Over the past year, there has been a significant amount of media coverage regarding the VA’s excessive backlog of disability cases. They are months behind on processing these claims, and it is taking far too long for our disabled veterans, many of whom cannot work to support themselves or their families, to receive the benefits they need to basically survive.
Fortunately, there are two bills currently in Congress that are designed to help address this ubiquitous issue. Unfortunately, neither of these bills has been passed yet.
The first bill, the “Veterans Backlog Reduction Act” (H.R. 1739), I’ll cover today, and the second bill, “An Act to improve the processing of disability claims by the Department of Veterans Affairs, and for other purposes” (could they have picked a longer name?), I’ll address next week.
The Veterans Backlog Reduction Act has been sitting in the House of Representatives since April 2013. Once this bill finally gets passed, the following will occur.
The VA will give what they call “provisional benefits” to anyone who’s claim is not processed within 125 days. This means that if your claim for benefits is not processed within 125 days of the date you submitted it, the VA will pay you a set amount of money each month until they finish processing your claim, starting on the 125th day. The exact amount of this payment is determined by one of two things. It will either be (1) the average amount they pay to other people who have your same condition, or (2) the amount that is given to someone with a 40% rating, whichever is LESS. So if the amount given to someone with a 40% rating is less than the average amount given to people with your condition (or vice-versa), then that is what you will be given, every month, until they finish processing your claim.
Right now, as long as your VA disability claim is submitted within the first 12 months after you leave the military, the VA gives back payments for the time between your date of separation and the VA’s rating decision. Under the Veterans Backlog Reduction Act, this will still occur, but the amount you received in “provisional benefits” will be subtracted from the amount you would have received for this period.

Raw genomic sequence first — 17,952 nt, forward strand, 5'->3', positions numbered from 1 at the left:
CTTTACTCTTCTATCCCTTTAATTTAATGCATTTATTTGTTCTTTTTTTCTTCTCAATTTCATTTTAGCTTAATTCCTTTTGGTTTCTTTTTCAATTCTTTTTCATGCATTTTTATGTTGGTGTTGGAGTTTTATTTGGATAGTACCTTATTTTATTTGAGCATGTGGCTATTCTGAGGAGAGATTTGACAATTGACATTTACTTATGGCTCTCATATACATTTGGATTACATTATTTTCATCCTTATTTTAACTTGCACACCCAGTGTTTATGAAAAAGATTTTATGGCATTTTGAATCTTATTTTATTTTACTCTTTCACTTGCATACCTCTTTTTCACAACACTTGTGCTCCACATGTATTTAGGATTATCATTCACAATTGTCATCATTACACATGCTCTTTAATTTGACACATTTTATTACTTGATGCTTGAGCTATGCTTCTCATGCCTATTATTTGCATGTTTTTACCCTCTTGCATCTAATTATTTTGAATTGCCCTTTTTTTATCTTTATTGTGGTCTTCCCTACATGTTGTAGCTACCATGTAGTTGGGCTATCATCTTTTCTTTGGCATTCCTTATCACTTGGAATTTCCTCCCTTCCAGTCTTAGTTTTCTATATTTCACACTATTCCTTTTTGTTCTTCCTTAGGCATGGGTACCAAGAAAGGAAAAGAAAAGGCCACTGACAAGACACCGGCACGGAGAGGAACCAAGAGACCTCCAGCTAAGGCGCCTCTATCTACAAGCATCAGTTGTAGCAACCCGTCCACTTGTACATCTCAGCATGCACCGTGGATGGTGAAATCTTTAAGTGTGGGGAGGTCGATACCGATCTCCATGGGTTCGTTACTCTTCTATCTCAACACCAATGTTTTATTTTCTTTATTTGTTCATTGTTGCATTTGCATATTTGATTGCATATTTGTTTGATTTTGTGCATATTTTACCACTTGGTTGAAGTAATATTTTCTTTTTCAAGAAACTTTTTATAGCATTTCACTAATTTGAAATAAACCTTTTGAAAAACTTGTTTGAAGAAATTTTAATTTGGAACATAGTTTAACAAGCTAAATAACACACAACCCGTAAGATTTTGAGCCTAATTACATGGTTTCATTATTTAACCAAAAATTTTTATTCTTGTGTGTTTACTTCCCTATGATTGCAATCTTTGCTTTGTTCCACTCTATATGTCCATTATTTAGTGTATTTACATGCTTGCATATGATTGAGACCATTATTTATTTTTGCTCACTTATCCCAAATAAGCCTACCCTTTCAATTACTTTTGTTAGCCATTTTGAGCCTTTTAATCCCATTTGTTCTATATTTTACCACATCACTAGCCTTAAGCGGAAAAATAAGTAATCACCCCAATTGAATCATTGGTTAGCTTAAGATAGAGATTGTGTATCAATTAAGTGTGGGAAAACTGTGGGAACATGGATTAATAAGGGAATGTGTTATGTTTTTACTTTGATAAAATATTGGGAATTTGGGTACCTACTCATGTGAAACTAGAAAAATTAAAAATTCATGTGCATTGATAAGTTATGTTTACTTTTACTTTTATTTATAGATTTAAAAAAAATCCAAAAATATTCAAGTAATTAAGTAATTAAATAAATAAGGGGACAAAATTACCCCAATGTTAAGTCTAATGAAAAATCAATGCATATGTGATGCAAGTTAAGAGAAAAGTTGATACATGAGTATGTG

For example, let’s say that Billy has a condition that entitles him to $200/month of provisional benefits since his claim was not processed within 125 days. He receives this amount for 6 months before his claim is finally processed, so in total he receives $1,200 of provisional benefits. Once his claim is processed, he is entitled to $300/month. He had been separated from the military for 10 months (6 months plus the 125 days) before his claim was finalized. He should receive $3,000 in back pay for those 10 months ($300/month for 10 months = $3,000), but since he was already given $1,200, he only receives $1,800 ($3,000 – $1,200 = $1,800). Got it?
On the flip side: Good news! If your Rating Decision gives you less than the amount the VA paid you over those months, you won’t receive any back pay, but you won’t have to pay them back the extra money they gave you. You get to keep it. Awesome.
That’s it for the Veterans Backlog Reduction Act. Again, it has not been passed yet, but is still sitting in the House of Representatives. Let’s hope they get on this soon so you can get this much needed financial help while you wait for them to fix their backlog with the other bill that’s sitting in Congress, which I’ll discuss next week.